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Lots of European towns have car-free areas. When I was in Germany in 1995 visiting Bad Hersfeld where my wife's family originated, they already had a car-free part and they were ripping up the main street to make the downtown completely car free.
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Old 12-24-06, 06:54 AM   #14
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I like it !

I wonder if they hike up the price for the homes because they know that most of the people (might) have extra income because they don't have to pay for cars...

Then the only real benefit is just not having cars ... but you'll spend the same amount of $$ to live.

In regards to savings, the benefit would be better in a mixed car / car-free environment...
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Old 12-24-06, 07:22 AM   #15
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Quote:
Originally Posted by IchbinJay
That definitely is an interesting community. If I ever travel I would love to visit there. I wonder though, what kind of feasibility is there for something like this in the US?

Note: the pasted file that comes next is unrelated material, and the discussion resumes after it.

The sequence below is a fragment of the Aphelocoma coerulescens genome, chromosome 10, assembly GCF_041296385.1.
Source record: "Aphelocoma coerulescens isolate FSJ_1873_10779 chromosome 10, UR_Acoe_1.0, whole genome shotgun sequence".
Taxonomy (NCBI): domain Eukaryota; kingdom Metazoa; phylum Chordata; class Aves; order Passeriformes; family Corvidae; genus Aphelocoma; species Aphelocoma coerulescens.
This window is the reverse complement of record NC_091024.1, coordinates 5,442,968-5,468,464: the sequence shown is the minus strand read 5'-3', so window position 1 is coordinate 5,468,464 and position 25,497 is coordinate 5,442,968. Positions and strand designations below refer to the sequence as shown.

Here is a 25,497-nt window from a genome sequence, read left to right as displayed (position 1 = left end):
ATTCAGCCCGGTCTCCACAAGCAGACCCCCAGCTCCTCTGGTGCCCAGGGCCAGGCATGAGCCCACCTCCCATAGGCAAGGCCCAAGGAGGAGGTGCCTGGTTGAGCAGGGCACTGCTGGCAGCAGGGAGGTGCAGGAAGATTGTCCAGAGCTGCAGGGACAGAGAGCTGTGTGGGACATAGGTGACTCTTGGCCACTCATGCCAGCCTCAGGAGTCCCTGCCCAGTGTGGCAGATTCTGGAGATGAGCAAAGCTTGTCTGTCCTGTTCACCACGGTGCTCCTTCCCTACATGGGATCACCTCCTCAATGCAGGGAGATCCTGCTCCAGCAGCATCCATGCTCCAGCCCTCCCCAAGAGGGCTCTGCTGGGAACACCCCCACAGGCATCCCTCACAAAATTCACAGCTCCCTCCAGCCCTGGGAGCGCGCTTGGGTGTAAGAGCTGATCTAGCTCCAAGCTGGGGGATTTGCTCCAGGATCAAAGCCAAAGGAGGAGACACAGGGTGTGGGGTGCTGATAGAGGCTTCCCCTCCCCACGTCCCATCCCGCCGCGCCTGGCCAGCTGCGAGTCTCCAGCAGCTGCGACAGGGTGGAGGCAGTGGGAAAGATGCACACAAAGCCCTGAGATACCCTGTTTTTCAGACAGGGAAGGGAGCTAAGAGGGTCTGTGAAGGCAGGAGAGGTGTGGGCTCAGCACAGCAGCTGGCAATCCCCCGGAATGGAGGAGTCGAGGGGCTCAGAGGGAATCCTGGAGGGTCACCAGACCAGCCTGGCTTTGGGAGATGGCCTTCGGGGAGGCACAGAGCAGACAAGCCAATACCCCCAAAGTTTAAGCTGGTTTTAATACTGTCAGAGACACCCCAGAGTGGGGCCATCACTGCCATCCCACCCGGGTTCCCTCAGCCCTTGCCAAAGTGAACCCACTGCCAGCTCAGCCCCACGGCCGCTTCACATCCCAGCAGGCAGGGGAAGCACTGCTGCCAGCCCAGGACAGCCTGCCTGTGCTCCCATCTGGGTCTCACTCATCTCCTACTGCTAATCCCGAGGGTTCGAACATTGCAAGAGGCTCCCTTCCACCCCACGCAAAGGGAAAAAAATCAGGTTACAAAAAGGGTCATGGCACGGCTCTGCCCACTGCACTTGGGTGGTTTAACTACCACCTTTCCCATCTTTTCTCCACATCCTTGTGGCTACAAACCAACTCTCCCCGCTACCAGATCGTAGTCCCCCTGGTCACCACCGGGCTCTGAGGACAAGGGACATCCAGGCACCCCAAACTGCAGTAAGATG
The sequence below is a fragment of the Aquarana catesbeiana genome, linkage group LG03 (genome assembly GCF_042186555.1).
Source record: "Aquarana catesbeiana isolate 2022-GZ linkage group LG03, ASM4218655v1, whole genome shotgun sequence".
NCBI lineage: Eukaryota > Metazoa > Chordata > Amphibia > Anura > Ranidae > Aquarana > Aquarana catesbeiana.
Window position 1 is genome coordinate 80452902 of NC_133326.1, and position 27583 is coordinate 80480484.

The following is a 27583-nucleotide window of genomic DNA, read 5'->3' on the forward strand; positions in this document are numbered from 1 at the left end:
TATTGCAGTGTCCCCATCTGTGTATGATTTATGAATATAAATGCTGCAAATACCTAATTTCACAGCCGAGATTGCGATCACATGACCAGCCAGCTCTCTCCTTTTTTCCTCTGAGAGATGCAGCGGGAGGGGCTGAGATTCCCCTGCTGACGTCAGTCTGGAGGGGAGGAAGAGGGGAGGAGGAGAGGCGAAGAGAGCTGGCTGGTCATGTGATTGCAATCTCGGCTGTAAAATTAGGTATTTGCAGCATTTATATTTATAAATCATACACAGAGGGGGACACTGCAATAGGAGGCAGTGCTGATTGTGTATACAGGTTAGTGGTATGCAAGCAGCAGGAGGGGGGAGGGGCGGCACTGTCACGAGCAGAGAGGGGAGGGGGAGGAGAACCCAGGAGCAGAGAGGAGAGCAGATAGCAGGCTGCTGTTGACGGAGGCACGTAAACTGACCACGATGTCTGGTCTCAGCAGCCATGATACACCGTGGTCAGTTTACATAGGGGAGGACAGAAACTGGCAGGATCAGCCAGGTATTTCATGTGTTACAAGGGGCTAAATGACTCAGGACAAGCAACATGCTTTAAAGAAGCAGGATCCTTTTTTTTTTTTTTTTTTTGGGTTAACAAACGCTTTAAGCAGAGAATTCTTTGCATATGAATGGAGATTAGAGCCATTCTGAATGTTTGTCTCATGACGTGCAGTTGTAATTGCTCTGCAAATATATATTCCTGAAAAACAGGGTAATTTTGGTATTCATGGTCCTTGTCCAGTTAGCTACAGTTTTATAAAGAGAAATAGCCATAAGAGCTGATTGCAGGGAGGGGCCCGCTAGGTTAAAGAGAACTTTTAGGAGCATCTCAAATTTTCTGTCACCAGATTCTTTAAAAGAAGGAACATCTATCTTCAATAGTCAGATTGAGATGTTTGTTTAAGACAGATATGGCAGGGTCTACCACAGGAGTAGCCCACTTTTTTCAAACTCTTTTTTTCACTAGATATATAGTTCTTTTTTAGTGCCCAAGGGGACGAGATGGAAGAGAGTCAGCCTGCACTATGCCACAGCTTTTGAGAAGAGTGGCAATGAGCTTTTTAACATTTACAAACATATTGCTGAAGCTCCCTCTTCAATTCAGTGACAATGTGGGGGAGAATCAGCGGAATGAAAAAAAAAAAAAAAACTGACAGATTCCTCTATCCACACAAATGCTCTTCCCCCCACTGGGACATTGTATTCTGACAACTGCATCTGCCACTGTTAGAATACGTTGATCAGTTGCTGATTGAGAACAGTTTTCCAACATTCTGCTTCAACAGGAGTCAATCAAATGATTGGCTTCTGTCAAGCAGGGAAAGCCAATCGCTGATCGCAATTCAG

I've been there, many times. My daughter went to the University in Freiburg for two years and I lived in Heidelberg, just a relatively short train or Autobahn ride away. It is easy to ride a bike anywhere in the Freiburg area including the Vauban enclave. It is also easy to take the tram anywhere in the area. My daughter sometimes used one or sometimes the other. Easy either way. She hardly needed to live in a special community to live car free when there was an established full service safe and reliable public transit system that ran 24 hours/day throughout the city.

It helps to build your "car free community" on donated land within a long established city with an existing excellent transportation infrastructure right from the "new" community door to the schools, University, hospitals, and major employment, shopping and entertainment in the city. And good train service to every other city in the country.
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Old 12-24-06, 07:27 AM   #16